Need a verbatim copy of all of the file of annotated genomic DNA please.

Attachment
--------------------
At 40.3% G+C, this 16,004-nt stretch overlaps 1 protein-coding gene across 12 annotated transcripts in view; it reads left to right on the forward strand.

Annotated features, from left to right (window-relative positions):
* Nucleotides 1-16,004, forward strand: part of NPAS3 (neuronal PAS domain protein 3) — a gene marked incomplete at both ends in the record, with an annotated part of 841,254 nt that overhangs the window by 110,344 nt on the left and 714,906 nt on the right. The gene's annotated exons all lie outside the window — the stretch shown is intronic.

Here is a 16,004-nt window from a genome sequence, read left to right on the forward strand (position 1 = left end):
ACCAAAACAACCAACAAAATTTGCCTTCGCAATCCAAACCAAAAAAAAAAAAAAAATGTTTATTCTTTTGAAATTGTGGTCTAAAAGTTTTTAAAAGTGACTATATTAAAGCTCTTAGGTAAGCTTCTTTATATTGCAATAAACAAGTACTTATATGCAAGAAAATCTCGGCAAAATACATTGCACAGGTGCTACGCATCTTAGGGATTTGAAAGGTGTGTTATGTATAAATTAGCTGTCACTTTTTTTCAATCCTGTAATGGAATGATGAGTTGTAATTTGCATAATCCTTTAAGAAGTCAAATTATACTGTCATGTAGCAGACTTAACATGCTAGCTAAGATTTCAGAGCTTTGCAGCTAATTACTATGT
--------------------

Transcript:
At 40.3% G+C, this 16,004-nt stretch overlaps 1 protein-coding gene across 12 annotated transcripts in view; it reads left to right on the forward strand.

Annotated features, from left to right (window-relative positions):
* Nucleotides 1-16,004, forward strand: part of NPAS3 (neuronal PAS domain protein 3) — a gene marked incomplete at both ends in the record, with an annotated part of 841,254 nt that overhangs the window by 110,344 nt on the left and 714,906 nt on the right. The gene's annotated exons all lie outside the window — the stretch shown is intronic.

Here is a 16,004-nt window from a genome sequence, read left to right on the forward strand (position 1 = left end):
ACCAAAACAACCAACAAAATTTGCCTTCGCAATCCAAACCAAAAAAAAAAAAAAAATGTTTATTCTTTTGAAATTGTGGTCTAAAAGTTTTTAAAAGTGACTATATTAAAGCTCTTAGGTAAGCTTCTTTATATTGCAATAAACAAGTACTTATATGCAAGAAAATCTCGGCAAAATACATTGCACAGGTGCTACGCATCTTAGGGATTTGAAAGGTGTGTTATGTATAAATTAGCTGTCACTTTTTTTCAATCCTGTAATGGAATGATGAGTTGTAATTTGCATAATCCTTTAAGAAGTCAAATTATACTGTCATGTAGCAGACTTAACATGCTAGCTAAGATTTCAGAGCTTTGCAGCTAATTACTATGT